The test scores don't lie. Year after year, Virginia middle school students struggle with very basic mathematics.
In an attempt to improve those scores, four teachers from Harrisonburg Public Schools and four teachers from Page County Public Schools will participate in a pilot program that will attempt to make mathematics less abstract and easier to grasp by providing an earth science context.
"Just linear systems are beyond some kids," said Dr. Eric Pyle, professor of geology and environmental science at James Madison University. "But if I told you what the line represented, the line was the amount of sediment vs. stream velocity, OK, now I can handle that."
Pyle has received $149,577 from the National Science Foundation to test the idea over the next two years. The eight participating teachers will begin training on Monday, June 25, on ways to implement the material. The program requires a math teacher and a science teacher from each of the four participating schools—Skyline Middle School in Harrisonburg, Harrisonburg High School, Luray Middle School and Page County High School—to work in teams, Pyle said.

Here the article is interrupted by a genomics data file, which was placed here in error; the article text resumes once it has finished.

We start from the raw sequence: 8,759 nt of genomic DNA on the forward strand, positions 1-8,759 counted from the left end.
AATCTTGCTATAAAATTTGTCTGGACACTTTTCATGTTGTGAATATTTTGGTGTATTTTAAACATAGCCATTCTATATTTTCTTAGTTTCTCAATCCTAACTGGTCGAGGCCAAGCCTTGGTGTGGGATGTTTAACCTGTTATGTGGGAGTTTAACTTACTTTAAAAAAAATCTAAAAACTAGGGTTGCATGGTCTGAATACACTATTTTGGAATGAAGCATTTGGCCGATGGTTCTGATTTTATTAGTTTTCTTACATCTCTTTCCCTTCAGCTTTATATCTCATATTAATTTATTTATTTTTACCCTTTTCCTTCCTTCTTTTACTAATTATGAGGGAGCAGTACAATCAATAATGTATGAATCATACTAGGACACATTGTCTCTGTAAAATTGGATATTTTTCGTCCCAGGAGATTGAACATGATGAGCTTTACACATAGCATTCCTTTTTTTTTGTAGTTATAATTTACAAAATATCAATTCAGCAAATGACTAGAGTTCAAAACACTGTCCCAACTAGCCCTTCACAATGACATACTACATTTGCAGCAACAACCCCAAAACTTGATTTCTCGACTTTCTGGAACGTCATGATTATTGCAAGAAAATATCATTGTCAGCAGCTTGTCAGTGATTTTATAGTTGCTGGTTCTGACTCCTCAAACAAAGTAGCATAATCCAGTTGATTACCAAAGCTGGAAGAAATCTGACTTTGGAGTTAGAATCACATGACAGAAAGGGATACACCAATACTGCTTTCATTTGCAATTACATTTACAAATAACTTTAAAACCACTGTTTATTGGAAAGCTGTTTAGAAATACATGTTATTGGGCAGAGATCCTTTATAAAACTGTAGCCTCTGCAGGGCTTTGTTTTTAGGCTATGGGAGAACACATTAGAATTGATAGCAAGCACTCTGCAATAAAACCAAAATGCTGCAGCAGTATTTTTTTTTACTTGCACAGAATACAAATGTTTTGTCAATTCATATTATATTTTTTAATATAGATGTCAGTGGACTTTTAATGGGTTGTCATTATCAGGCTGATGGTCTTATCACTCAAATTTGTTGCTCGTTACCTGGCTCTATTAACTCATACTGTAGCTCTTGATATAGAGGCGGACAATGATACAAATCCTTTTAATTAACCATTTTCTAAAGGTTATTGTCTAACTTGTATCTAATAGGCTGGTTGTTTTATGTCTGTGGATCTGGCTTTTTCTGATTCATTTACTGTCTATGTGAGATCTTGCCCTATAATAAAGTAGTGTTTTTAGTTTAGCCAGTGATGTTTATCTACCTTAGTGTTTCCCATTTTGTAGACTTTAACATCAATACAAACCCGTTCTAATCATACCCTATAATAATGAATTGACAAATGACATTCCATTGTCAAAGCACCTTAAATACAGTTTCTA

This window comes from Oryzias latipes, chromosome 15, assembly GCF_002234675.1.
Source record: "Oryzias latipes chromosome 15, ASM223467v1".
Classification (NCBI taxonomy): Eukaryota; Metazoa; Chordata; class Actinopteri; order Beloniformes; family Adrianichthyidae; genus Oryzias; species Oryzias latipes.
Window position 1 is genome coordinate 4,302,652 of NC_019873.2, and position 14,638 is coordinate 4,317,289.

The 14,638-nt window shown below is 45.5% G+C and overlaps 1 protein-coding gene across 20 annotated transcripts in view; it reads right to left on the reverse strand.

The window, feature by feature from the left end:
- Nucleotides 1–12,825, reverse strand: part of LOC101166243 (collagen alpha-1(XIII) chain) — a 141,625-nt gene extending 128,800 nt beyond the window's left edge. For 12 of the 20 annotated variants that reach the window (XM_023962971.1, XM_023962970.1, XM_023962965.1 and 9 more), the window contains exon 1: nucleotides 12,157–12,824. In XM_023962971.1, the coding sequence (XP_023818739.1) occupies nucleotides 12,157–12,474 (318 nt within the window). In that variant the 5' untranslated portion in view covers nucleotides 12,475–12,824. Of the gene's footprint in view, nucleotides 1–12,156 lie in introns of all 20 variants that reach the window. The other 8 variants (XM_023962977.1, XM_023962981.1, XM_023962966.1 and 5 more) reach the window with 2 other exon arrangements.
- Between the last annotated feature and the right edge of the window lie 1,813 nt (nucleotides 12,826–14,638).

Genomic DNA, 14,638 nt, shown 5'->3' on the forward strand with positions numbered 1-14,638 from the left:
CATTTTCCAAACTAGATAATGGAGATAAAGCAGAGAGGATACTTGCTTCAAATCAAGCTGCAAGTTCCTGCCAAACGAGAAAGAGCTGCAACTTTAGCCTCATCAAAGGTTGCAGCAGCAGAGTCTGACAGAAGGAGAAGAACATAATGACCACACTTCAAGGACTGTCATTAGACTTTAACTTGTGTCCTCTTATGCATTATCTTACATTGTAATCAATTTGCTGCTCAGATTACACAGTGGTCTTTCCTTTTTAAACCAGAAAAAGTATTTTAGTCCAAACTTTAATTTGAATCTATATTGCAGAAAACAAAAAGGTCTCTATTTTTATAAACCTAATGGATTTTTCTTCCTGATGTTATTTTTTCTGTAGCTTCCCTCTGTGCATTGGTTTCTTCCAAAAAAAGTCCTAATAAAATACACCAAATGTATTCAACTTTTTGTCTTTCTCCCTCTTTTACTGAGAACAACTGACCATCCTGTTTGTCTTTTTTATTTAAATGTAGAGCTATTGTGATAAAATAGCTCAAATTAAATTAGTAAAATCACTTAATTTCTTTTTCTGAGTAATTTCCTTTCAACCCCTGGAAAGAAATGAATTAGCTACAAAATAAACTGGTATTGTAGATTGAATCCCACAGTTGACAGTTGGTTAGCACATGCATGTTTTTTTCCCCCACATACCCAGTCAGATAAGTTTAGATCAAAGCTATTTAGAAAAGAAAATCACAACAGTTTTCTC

The program will start with teachers in each team alternating time teaching and observing the other teach so they can discuss how to improve the teaching. In the end, Pyle said, the teachers are improving and the students are the beneficiaries. "If I have these two teachers in a room at the same time and you can't tell the math teacher from the science teacher, then it has worked," he said.
The first year of the pilot will involve organizing and integrating the curriculum and the second year will be spent designing a site-based case study that could lead to expanding the program to more schools and school districts, Pyle said.
"We're trying to change the rules a little bit," he said. "Let's turn this problem sideways and look at it from a different perspective. And that's what we want to do, turn this problem sideways and say, 'What would happen if?'"
To read about more academic accomplishments, check the scholarly news section of Madison Scholar, the online journal of scholarly work at JMU.